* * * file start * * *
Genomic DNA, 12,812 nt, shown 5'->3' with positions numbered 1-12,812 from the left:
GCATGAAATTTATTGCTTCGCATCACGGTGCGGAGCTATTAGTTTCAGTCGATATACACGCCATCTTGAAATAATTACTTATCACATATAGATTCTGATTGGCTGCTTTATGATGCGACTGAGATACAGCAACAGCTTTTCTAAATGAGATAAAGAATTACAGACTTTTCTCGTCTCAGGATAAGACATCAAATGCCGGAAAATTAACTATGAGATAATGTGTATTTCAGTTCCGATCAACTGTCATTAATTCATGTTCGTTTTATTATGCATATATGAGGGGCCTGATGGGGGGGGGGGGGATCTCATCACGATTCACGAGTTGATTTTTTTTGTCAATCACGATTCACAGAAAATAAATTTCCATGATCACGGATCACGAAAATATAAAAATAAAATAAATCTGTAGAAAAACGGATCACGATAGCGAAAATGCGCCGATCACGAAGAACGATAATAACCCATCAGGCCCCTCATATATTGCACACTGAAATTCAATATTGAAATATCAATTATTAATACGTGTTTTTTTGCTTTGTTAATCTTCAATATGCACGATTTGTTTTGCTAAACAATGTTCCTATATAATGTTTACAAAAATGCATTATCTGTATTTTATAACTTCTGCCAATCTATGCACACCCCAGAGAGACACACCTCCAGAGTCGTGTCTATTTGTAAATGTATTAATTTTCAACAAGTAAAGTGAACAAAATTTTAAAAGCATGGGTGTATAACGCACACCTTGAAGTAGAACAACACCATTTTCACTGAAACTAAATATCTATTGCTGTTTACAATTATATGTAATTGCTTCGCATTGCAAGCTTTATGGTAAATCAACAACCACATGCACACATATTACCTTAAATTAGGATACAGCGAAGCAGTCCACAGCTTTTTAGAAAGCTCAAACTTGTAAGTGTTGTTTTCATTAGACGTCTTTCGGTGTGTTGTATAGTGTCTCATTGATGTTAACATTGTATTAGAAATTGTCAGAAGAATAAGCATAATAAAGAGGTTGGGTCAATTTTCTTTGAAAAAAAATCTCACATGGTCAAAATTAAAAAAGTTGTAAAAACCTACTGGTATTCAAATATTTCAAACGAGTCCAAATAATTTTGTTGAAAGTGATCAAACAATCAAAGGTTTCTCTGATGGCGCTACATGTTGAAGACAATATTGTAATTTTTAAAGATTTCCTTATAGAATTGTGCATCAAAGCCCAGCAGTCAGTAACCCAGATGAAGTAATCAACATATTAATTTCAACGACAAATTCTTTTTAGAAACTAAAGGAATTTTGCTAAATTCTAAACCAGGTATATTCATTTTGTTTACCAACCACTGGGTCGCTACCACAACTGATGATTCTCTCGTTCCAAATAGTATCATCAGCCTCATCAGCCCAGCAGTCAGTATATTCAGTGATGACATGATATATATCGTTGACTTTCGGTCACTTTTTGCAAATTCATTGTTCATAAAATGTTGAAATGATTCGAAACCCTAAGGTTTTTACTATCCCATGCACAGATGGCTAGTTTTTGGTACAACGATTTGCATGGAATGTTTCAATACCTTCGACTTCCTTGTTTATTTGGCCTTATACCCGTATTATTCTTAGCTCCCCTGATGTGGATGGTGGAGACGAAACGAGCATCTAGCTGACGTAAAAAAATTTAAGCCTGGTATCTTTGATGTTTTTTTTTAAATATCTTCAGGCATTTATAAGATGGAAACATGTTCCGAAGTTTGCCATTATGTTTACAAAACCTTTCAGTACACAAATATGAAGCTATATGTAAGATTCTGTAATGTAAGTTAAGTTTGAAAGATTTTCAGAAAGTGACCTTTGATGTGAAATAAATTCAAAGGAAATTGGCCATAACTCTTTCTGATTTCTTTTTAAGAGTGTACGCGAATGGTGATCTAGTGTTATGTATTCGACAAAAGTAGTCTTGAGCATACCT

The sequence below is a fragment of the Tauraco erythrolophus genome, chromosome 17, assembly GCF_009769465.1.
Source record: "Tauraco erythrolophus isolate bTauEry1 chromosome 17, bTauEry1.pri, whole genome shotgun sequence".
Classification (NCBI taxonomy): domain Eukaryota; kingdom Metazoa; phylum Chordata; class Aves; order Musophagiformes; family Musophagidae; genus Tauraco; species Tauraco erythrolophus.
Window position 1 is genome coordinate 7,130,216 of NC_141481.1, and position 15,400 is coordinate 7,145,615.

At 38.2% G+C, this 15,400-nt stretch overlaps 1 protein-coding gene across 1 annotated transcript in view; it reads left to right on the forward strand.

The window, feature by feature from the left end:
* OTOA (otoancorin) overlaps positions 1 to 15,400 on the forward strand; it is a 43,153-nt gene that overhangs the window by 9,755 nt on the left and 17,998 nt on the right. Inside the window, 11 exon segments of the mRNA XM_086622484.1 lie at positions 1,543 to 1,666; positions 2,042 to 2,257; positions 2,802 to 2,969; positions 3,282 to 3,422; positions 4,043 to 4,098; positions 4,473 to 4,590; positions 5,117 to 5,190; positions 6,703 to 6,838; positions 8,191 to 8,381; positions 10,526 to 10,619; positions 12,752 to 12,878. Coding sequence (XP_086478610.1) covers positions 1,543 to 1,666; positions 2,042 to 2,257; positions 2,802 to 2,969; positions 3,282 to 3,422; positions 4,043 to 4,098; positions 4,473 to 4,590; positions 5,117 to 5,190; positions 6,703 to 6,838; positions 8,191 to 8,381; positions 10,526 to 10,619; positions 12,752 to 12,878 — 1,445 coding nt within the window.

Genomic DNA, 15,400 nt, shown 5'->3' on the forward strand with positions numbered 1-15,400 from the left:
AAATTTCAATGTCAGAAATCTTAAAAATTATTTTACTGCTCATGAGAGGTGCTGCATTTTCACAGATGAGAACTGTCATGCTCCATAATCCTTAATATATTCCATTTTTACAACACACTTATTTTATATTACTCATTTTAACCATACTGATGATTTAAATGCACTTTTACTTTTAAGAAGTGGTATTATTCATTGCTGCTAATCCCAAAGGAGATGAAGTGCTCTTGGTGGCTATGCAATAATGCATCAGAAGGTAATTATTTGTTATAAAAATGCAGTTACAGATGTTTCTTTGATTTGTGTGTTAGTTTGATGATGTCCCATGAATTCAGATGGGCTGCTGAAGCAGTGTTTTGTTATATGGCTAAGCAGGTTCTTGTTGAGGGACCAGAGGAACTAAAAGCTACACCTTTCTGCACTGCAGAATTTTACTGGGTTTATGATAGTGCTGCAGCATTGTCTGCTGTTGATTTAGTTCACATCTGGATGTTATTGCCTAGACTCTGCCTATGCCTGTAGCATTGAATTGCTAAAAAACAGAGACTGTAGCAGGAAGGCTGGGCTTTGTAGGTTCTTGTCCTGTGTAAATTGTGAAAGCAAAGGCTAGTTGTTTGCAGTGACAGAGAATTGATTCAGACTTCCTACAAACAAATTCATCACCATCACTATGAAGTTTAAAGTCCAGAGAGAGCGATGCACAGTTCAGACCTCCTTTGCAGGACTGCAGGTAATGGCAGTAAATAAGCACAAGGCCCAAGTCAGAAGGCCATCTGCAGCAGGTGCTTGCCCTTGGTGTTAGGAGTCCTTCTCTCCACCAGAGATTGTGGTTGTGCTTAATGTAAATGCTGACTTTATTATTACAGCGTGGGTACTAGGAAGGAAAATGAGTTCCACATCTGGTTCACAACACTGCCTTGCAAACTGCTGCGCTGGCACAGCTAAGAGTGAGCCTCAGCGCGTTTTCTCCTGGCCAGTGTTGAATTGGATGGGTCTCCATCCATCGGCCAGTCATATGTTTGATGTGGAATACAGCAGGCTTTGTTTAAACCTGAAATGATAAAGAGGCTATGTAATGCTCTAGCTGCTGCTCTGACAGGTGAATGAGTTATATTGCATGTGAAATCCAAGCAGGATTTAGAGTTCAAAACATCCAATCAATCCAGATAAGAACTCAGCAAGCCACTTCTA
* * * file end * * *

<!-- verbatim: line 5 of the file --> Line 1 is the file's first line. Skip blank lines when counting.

Classification (NCBI taxonomy): domain Eukaryota; kingdom Metazoa; phylum Chordata; class Aves; order Musophagiformes; family Musophagidae; genus Tauraco; species Tauraco erythrolophus.